Update 2: Adaptive Archi-filament showmodel prototype  22-11-2019

The initial idea was to 3D print the adaptive archi-filament with Haratech in Linz. During the third week of November it was clear that it could be possible to control the design of the filament in a 3D drawing, but not in a mm way of 3D printing. We decided to move on and 3D print the adaptive archi-filament on a larger scale. During the co-creation we developed 3 versions of what the adaptive archi-filament could possibly look like. To simulate and prototype the core idea of the design. With the 3 tests the thinnest one broke after breaking away the support material. During this moment it became very clear that the way to follow up was to create a more conventional way of filament producing. The 2 remaining non broken filaments are used to showcase the show-model idea of the filament. The core of the design shows a moving spiral adaptive filament (3D printed with recycled ocean plastic) with a coating filler of silicon. Plans are set up to meet with a filament producing and research company Wood-K Plus in Linz. Also Aitex in Alcoi will work closely together with Studio Adaptive Skins on creating the archi-filament. The result of the 3D printing in this frame will only be used to produce showmodel(s) of the adaptive archi-filament.


Update 1: Marinero shoe design 04-11-2019

The design of the shoe construction was developed in collaboration with Chris van den Elzen and Shapeways Eindhoven. The first stage of the shoe was shown during project Tormenta in 2018. The design of the materials are an ongoing process. The same development was continued with the shoe design. To upgrade the shoe the idea was to make the shoe more conceptual. The main idea was inspired by ship constructions. The nose needed to be designed with a contrasting material to create another layer of texture. The 3D printed part of the heel was produced with SLS and EPS. The nose was made with leather and epoxy finishing. To create the final step a new 3d print technique was needed to be developed. For the shoe nose design the idea was to 3D print with steel material. To restart the original process the Tormenta shoes were 3D scanned by 3D print service in Arnhem. The design of the RVS nose was developed and prototyped in Arnhem. The 30 steel noses were produced by company K3D metal print in Terborg/Holland. Both 3D print companies Shapeways and K3D metal printing sponsored the production of the shoe design parts. Together with local shoe crafters the 15 pairs of Marinero shoes were adjusted and finished medio 2019.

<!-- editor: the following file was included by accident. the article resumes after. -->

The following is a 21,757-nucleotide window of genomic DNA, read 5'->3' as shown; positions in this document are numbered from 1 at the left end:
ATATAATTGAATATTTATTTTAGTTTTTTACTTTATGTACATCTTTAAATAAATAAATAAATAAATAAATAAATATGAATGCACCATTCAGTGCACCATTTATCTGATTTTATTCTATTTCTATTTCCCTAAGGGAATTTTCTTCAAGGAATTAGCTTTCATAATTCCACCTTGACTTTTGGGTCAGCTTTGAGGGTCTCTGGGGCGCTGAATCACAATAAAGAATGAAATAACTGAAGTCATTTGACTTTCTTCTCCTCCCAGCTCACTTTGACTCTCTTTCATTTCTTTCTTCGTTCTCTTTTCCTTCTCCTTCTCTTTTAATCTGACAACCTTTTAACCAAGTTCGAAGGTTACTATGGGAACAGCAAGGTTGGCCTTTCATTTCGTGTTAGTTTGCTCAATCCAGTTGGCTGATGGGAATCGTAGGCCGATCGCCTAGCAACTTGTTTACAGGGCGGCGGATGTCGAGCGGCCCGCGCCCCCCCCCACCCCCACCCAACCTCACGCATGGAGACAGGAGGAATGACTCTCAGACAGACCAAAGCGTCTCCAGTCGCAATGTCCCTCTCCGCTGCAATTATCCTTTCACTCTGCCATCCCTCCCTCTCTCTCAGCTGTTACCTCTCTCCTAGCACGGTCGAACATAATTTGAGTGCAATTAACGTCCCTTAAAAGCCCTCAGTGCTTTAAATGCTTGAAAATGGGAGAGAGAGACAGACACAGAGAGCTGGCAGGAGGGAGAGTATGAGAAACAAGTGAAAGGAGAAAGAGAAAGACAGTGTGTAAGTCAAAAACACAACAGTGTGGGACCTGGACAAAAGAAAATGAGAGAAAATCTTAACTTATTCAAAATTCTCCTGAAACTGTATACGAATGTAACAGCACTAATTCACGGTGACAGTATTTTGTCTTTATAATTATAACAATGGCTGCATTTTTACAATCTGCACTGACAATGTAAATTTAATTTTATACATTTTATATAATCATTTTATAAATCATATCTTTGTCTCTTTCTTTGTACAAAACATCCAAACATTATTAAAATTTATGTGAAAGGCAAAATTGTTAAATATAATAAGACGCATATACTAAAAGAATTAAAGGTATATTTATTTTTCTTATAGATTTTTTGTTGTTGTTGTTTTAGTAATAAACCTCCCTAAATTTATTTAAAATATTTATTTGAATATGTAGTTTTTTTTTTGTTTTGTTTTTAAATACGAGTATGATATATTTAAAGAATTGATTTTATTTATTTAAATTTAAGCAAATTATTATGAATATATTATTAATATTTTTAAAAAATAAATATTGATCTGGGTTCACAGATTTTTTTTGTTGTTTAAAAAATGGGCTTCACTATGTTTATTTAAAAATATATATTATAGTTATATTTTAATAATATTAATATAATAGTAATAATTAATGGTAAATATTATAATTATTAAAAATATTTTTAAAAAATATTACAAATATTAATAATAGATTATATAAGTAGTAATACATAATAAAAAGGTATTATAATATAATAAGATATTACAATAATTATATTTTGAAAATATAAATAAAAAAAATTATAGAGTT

3D printing will be researched to experiment the possibility of creating a new potential fabric technique. The main focus will be more on the stylistic part of the Marinero collection. But several other options will be researched as well. With the Re-FREAM project I can work in hubs where they offer collaboration within the 3D-printing context. I will keep an open mind and see all the possibilities what 3D-printing could offer. Maybe something useful can be developed within the creation of the fibers -> to yarn -> to 3D printing -> to fabric etc. I would like to play around with these techniques and go deeper within the whole process. Connections are made with the TU-Delft on how to sustainable produce sea-based materials towards useful 3D printings. Having these interdisciplinary collaborations and connections could potentially work successfully towards creating fabric innovation. On this page the 3D print process will documented by updates.